Books

How do you Write a Novel?

PaperTownsI’ve been wondering about this since I read Paper Towns by John Green.

I know a lot of people will say, “Well, you have an idea, then you build a setting and characters and a plot that follows that idea.”

Some will say “brainstorm” or “outline”, followed by “drafts” and “editing”. There will be lots of reading involved. And re-reading. And re-re-reading. And re-writing. And yeah, that comes later.

But what about the inception of the idea? How does it grow and modify itself into something that others will critically acclaim as a “good book”?

What’s interesting with Paper Towns is that it was written during Brotherhood 2.0. And I wonder, if I find watch Brotherhood 2.0 over again…will I find hints to John’s mindset as he wrote?

You know, besides the obvious videos where he says, “How to write a novel” and then proceeds to sit in a chair in his pyjamas, typing on a laptop for 5 seconds.

Off the top of my head, I can’t think of much. I know he goes to Florida to check locations and mentions Whitman, but that’s a little too far along in the process.

And then I remember that near the end of 2007, Hank (at least, I think it’s Hank) says something along the lines of:

“I knew you as my brother as a kid, John. You grew up and I didn’t know you as an adult. And now I do.”

(Once I find the actually video, the above is subject to change.)

I’d like to think that this realization is what John was inspired by.

Paper Towns focuses on what we imagine people and things to be versus what they actually are. Q and his friends spend the whole book imagining who Margo is, why she left, what she’s doing, if she’s alive.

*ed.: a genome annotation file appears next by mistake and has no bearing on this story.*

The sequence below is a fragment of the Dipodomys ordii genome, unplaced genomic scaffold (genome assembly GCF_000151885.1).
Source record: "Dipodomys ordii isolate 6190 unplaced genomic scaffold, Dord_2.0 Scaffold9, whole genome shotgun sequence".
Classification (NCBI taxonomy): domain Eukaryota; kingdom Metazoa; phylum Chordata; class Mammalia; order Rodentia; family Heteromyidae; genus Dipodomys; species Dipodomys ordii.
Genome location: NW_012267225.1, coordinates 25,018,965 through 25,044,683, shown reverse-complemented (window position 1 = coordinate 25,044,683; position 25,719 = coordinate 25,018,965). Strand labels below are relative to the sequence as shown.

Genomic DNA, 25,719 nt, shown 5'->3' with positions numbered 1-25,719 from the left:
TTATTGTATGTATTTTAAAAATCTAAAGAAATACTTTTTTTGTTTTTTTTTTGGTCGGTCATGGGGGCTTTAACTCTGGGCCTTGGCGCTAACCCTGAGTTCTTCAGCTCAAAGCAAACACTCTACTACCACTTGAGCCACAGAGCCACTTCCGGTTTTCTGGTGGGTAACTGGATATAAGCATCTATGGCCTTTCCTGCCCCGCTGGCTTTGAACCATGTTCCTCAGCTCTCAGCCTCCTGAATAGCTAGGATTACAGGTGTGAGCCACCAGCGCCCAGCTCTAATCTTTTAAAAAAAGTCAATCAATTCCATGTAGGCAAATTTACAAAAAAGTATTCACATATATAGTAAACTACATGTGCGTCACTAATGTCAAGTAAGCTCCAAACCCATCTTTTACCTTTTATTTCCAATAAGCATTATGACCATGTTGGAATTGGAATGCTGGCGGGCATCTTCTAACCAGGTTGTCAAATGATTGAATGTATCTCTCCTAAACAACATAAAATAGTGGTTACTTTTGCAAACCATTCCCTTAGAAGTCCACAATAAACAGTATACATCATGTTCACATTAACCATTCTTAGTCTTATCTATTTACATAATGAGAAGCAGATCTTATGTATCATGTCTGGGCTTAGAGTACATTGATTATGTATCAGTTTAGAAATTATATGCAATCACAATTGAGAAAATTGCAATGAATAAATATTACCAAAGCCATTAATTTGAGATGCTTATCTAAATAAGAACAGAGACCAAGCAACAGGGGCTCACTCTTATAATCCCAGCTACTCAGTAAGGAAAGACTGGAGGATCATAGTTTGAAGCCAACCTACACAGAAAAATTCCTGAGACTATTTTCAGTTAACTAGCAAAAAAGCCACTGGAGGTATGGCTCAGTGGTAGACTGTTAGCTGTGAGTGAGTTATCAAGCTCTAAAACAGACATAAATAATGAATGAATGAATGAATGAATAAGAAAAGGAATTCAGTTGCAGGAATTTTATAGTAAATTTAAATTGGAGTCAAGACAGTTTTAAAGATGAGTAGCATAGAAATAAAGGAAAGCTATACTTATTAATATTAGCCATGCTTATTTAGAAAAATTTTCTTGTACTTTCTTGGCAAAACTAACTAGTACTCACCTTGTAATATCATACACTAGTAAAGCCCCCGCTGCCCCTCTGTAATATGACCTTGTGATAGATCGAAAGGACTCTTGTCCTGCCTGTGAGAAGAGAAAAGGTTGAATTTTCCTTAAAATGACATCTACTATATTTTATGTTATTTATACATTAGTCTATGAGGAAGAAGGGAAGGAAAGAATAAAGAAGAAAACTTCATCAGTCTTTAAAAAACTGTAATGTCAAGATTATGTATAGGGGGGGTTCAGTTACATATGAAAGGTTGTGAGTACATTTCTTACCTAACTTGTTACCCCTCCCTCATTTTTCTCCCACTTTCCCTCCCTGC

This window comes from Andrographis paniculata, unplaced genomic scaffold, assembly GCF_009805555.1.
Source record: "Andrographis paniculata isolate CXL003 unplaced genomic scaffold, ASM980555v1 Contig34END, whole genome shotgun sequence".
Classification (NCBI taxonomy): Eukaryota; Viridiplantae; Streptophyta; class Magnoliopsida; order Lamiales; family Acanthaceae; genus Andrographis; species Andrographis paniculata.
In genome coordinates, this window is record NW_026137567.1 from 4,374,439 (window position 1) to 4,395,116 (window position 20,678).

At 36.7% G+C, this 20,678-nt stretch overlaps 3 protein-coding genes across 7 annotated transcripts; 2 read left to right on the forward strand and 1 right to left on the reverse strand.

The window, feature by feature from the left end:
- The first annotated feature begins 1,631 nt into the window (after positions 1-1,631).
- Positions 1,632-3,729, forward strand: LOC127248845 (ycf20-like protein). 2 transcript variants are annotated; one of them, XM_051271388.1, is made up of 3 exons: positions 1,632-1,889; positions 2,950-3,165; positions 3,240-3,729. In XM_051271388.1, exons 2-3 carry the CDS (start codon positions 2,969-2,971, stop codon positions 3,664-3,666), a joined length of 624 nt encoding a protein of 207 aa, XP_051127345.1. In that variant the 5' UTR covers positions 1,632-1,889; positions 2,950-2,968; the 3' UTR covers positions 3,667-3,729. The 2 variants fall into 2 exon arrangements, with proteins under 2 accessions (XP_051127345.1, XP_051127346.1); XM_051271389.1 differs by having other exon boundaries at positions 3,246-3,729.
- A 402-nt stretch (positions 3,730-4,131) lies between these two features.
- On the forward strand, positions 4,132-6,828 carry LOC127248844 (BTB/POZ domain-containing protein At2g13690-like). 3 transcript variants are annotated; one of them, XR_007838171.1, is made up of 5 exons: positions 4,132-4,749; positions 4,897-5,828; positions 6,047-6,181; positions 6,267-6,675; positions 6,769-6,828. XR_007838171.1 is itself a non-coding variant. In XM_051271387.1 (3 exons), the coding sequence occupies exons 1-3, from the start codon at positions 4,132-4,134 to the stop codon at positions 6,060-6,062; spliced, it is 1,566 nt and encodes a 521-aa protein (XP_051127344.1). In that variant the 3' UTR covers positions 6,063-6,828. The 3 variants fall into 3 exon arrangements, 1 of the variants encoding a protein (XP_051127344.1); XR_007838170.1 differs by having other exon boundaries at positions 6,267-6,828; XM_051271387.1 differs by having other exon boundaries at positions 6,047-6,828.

And (while I don’t presume to understand the vlogbrothers, as I can only imagine them the way only I can) it’s obvious that John and Hank learned more about who each other was (ooo…bad sentence structure) versus who they thought they were, based on what they knew as children.

Fellow nerdfighter Ravenclawsam recently wrote a post about being a writer and it got me thinking. While yes, we need the confidence to call ourselves writers, it doesn’t necessarily mean we’re good at it. I myself didn’t call myself a writer until other people did—and it wasn’t really until a long time after.

But what makes a good writer?

I’d like to think that what makes a person a good writer is that they convey their meaning in the written word properly. (“Properly” having a debatable definition). A good writer can do the opposite of what a paper town is: instead of making something on paper a reality, make reality into nothing but paper.

And I believe that’s what John’s done in Paper Towns: he took what was reality for him at the time, and turned it into something paper. 

It just turns out reality was about turning paper into reality.

Wow. It just got really meta.

“We don’t suffer from a shortage of metaphors, is what I mean. But you have to be careful which metaphor you choose, because it matters.” – John Green, Paper Towns

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